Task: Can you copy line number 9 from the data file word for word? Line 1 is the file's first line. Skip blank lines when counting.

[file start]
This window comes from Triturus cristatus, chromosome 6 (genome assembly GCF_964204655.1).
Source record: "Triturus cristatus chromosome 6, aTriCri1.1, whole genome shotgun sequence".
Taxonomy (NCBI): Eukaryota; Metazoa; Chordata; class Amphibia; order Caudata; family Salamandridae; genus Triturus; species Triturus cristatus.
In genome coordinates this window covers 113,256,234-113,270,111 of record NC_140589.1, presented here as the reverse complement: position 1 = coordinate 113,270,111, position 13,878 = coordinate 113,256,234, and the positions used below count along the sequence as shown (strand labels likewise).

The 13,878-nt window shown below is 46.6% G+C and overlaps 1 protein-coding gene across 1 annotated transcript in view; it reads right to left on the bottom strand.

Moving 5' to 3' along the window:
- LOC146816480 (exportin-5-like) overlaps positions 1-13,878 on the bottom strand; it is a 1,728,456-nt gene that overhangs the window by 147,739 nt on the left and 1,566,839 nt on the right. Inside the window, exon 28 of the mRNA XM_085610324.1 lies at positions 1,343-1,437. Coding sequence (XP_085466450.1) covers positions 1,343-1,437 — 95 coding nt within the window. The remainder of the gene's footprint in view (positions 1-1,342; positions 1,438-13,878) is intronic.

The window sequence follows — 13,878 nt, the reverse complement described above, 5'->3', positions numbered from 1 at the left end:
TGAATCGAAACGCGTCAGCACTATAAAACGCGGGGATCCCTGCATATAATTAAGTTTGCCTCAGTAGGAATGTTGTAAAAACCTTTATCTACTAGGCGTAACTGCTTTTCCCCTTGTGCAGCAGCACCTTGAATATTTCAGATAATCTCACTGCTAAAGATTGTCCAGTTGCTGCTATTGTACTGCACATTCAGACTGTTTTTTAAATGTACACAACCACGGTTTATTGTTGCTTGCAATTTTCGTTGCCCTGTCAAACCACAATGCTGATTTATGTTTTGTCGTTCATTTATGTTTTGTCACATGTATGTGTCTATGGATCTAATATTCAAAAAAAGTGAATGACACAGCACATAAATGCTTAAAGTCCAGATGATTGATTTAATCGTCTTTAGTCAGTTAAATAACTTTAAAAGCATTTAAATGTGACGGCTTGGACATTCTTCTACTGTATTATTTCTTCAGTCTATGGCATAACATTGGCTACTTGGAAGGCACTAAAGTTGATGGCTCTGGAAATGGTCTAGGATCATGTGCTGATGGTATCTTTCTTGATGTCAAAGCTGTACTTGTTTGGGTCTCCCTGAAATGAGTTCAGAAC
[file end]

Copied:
TGAATCGAAACGCGTCAGCACTATAAAACGCGGGGATCCCTGCATATAATTAAGTTTGCCTCAGTAGGAATGTTGTAAAAACCTTTATCTACTAGGCGTAACTGCTTTTCCCCTTGTGCAGCAGCACCTTGAATATTTCAGATAATCTCACTGCTAAAGATTGTCCAGTTGCTGCTATTGTACTGCACATTCAGACTGTTTTTTAAATGTACACAACCACGGTTTATTGTTGCTTGCAATTTTCGTTGCCCTGTCAAACCACAATGCTGATTTATGTTTTGTCGTTCATTTATGTTTTGTCACATGTATGTGTCTATGGATCTAATATTCAAAAAAAGTGAATGACACAGCACATAAATGCTTAAAGTCCAGATGATTGATTTAATCGTCTTTAGTCAGTTAAATAACTTTAAAAGCATTTAAATGTGACGGCTTGGACATTCTTCTACTGTATTATTTCTTCAGTCTATGGCATAACATTGGCTACTTGGAAGGCACTAAAGTTGATGGCTCTGGAAATGGTCTAGGATCATGTGCTGATGGTATCTTTCTTGATGTCAAAGCTGTACTTGTTTGGGTCTCCCTGAAATGAGTTCAGAAC